|Is your dog or cat suffering identity crisis? We have a simple, free way to cure that
Hearing there is an epidemic of dogs and cats in Rohnert Park and Cotati suffering very curable identity crises, the Animal Shelter League jumped in with a simple cure – a free nametag!
It’s amazing how many people get angry when a lost pet is brought into the shelter and they are expected to pay a fee to redeem their pet. They don’t understand the finder was just trying to save the animal from being hit by a car or otherwise hurt, and that being in a shelter is a safe alternative to being left out on the street. What people don’t realize is most of these good Samaritans would be only too happy to return the animal to their homes – if only they had a way to do just that. Sadly, the majority of pets lost do not have a tag or even a collar on – we only get in freshly bathed dogs, didn’t you know? At least according to the people who do think to come into the shelter to look for their errant pet. And, though they haven’t seriously tried to, these people say it’s impossible to leave a collar on a cat.
If shelters are serious about improving their return-to-owner statistics – and we are – then we need to get busy making sure every dog and cat in our jurisdiction has a ‘ticket home’ on his or her collar.
That is, of course, an ID tag and a backup to that, which is a microchip.
Currently, only 8 percent of lost cats brought into our shelter are reclaimed by their parents. Even though that is almost four times the national average, it is nothing to brag about. Dogs, on the other hand have a 60 percent reclaim rate – much better but still with lots of room for improvement. There are two main reasons for that statistical difference. One is many dogs wear collars and have licenses or microchips. The second is an attitude difference – both on the part of the public and the owners.
If you see a dog wandering around your street, most people know it’s lost and will try to catch him and contact the shelter right away. Not so for cats. They are thought to be more independent and free spirits. No one bats an eye when a cat wanders by, unless it is obviously thin or limping. It takes a while for someone to become aware or concerned about the presence (or absence) of a cat. We hear over and over again, “he’s always come home before.” So the search doesn’t even begin for a week or two. We’ve got to change this mindset – especially as we become more and more urbanized. Cats are no better able to take care of themselves left alone outside than a dog or a young child. And neighbors are often annoyed by cats that use their yard as a litter box and antagonize their pets. But that’s a whole separate issue.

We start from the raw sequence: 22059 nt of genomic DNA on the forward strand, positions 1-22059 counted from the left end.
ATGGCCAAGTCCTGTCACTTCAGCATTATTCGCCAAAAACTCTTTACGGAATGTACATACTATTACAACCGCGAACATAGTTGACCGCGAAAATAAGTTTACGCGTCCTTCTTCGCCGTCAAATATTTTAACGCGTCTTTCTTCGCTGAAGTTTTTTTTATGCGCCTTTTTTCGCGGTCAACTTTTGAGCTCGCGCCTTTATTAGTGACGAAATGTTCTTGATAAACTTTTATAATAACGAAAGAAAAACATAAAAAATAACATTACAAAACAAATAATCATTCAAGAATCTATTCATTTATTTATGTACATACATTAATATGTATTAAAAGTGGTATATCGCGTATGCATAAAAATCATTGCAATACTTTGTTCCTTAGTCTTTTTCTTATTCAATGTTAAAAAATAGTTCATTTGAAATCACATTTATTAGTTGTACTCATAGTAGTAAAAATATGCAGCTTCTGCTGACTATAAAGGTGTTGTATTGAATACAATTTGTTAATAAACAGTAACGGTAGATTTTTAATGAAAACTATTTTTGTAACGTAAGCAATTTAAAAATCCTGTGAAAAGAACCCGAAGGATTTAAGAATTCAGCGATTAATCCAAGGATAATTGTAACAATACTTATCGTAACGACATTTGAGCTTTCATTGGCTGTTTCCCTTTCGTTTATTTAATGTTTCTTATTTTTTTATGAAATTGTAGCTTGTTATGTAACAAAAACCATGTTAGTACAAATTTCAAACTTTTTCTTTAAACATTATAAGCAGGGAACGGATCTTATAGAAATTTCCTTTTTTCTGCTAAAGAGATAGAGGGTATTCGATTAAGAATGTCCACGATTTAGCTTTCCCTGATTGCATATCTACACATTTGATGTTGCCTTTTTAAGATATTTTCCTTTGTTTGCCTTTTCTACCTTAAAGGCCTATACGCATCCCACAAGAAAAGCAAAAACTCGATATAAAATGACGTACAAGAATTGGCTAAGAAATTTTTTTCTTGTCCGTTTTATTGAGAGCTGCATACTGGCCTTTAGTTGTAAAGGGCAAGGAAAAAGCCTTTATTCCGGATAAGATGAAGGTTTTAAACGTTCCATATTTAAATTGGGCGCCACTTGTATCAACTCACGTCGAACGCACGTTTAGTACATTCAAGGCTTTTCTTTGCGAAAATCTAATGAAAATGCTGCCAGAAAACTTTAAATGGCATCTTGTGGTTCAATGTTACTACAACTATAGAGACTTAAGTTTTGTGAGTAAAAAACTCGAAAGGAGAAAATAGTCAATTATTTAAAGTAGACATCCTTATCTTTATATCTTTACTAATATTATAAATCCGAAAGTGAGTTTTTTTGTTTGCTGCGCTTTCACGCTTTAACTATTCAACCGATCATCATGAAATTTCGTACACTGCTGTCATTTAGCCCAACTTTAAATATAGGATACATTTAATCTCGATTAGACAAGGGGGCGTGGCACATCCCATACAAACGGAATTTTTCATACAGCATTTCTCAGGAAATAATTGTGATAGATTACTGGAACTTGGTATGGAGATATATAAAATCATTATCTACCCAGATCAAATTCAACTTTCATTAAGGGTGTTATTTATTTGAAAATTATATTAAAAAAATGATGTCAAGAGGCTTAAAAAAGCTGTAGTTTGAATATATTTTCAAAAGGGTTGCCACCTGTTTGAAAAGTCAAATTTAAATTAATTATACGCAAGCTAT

Right now, we will concentrate on helping these wandering cats (and dogs) have a way back home. Stop by the Rohnert Park Animal Shelter and get a free ID tag for your pet (just show current ID with a RP or Cotati address). There’s no reason why every stray that comes in shouldn’t go right back home. We’ll give them a free ticket home and cure them of their identity crises.
Registration is now open for the third annual Mutt Strut. Grab your leash and your dog (or just walk yourself) and help raise funds for the Rohnert Park Animal Shelter. Sponsored by the Animal Shelter League of RP, the event will be on Saturday, Sept. 29, 10 a.m.-3 p.m. at the RP Community Center. Register at their Web site: animalshelterleaguerp.org. The first 300 registered walkers that meet the minimum $50 in pledges will get goodie bags and more. There will be prizes for the top fundraisers.
Mickey Zeldes is the supervisor at the Rohnert Park Animal Shelter. She can be contacted at email@example.com.